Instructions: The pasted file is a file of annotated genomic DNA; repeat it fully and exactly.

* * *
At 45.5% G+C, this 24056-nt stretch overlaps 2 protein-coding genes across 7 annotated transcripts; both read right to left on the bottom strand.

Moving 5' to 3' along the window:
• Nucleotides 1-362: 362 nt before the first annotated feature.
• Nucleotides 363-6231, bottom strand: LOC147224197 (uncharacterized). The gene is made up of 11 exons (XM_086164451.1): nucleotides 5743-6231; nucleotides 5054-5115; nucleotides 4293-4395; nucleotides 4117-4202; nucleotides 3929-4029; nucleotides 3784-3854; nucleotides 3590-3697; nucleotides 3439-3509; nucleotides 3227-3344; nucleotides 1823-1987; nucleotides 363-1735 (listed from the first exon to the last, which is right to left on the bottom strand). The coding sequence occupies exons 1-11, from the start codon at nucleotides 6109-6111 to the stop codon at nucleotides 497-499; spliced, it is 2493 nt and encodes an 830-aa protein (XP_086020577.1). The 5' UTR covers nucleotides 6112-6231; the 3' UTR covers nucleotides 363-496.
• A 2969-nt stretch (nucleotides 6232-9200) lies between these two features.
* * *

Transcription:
At 45.5% G+C, this 24056-nt stretch overlaps 2 protein-coding genes across 7 annotated transcripts; both read right to left on the bottom strand.

Moving 5' to 3' along the window:
• Nucleotides 1-362: 362 nt before the first annotated feature.
• Nucleotides 363-6231, bottom strand: LOC147224197 (uncharacterized). The gene is made up of 11 exons (XM_086164451.1): nucleotides 5743-6231; nucleotides 5054-5115; nucleotides 4293-4395; nucleotides 4117-4202; nucleotides 3929-4029; nucleotides 3784-3854; nucleotides 3590-3697; nucleotides 3439-3509; nucleotides 3227-3344; nucleotides 1823-1987; nucleotides 363-1735 (listed from the first exon to the last, which is right to left on the bottom strand). The coding sequence occupies exons 1-11, from the start codon at nucleotides 6109-6111 to the stop codon at nucleotides 497-499; spliced, it is 2493 nt and encodes an 830-aa protein (XP_086020577.1). The 5' UTR covers nucleotides 6112-6231; the 3' UTR covers nucleotides 363-496.
• A 2969-nt stretch (nucleotides 6232-9200) lies between these two features.